Toxic Trade News / 28 November 2006
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U.N. meet to regulate e-waste
by James Simpson,
28 November 2006 (Nairobi) – Some of the poor African countries are turning out to be dumping grounds for the electronic waste of the world's richest nations, says head of the United Nations' Environment Programme (UNEP) Achim Steiner.

He told delegates from some 120 countries, who are meeting in Nairobi in a five-day session to tackle the mounting problem of e-waste, one of the great challenges of our time is to collectively agree on what is waste and what are second hand products. Consumerism is driving a "growing mountain of e-waste," he added.

The summit will review the Basel Convention, intended at reducing the movement of all types of hazardous waste. Some of the proposals before the delegates are making manufacturers responsible for their products, from the design stage to final disposal, and a more effective international waste regulations to prevent disasters involving exposure to toxic materials contained in e-waste.

The participants will also review amendments to the Basel Convention on the Control of Transboundary Movements of Hazardous Wastes and their Disposal which will tighten controls on shipments and disposal of e-waste.

UNEP has estimated that nearly 50 million tons of waste from discarded electronic goods are generated annually and such waste is thought to be the fastest growing part of municipal waste in the developed world. In the United States alone, an estimated 14 to 20 million personal computers are thrown out every year, while developing nations are expected to triple their output of all electronic waste by 2010. Improper disposal of e-waste can release hazardous chemicals and heavy metals into the environment.

Steiner said the need for Basel is ever more evident in this globalized world.

While most of the e-waste used to find its way into the Asian countries like China and India, tighter environmental regulations imposed by these countries have forced the developed world to look at Africa as the dumping ground. According to a study by the Basel Action Network, a minimum of 100,000 used and obsolete computers a month are entering the Nigerian port of Lagos alone.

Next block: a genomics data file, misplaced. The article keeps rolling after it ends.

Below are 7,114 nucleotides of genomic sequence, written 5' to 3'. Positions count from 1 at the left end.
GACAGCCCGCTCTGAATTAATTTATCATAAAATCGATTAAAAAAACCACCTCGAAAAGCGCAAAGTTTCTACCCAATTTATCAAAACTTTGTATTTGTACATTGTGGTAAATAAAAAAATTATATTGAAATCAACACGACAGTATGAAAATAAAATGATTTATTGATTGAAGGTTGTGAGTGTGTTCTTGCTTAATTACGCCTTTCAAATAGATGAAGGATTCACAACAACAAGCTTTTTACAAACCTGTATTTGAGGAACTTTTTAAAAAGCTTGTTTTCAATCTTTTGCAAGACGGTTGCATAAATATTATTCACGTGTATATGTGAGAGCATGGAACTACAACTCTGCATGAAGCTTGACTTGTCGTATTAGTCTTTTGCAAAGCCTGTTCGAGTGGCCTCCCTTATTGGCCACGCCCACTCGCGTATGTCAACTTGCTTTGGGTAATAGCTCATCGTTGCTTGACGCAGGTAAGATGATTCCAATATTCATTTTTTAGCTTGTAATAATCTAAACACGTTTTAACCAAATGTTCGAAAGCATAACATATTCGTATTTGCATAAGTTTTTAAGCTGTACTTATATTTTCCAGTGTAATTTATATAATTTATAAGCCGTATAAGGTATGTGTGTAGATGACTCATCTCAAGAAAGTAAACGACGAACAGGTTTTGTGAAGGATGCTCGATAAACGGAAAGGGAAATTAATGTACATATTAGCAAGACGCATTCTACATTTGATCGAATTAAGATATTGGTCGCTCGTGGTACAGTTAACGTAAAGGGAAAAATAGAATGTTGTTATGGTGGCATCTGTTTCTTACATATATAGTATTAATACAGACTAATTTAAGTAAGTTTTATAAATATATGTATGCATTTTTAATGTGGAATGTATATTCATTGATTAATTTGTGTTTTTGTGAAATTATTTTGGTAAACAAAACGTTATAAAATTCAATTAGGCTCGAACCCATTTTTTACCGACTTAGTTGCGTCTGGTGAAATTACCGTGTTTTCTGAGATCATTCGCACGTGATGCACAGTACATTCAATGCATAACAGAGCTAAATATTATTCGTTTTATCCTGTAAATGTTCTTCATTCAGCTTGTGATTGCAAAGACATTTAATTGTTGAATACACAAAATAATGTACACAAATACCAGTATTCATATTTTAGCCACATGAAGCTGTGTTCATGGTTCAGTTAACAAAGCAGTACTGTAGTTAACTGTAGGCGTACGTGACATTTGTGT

Steiner said if these were good quality, second hand, pieces of equipment It could be a positive trade of importance for development. "But local experts estimate that between a quarter to 75 per cent of these items including old TVs, CPUs and phones are defunct -- in other words e-waste," he said.

The Basel Convention, ratified by 169 countries and in force since 1992, aims at regulating waste in all of its forms, including e-waste. It came into force in 1992.

Sachiko Kuwabara-Yamamoto, the Basel Convention's executive secretary, said measures are underway to regulate the export of hazardous waste, but problems arise because of the lack of legal and technical institutional capacity in many developing countries to monitor traffic across their borders.

She said the Nairobi conference will adopt a declaration aimed at accelerating action to protect human health and the environment from hazardous wastes. It is also expected to adopt technical guidelines on the disposal and recycling of lead- acid batteries, plastic wastes, biomedical and healthcare wastes and obsolete ships.

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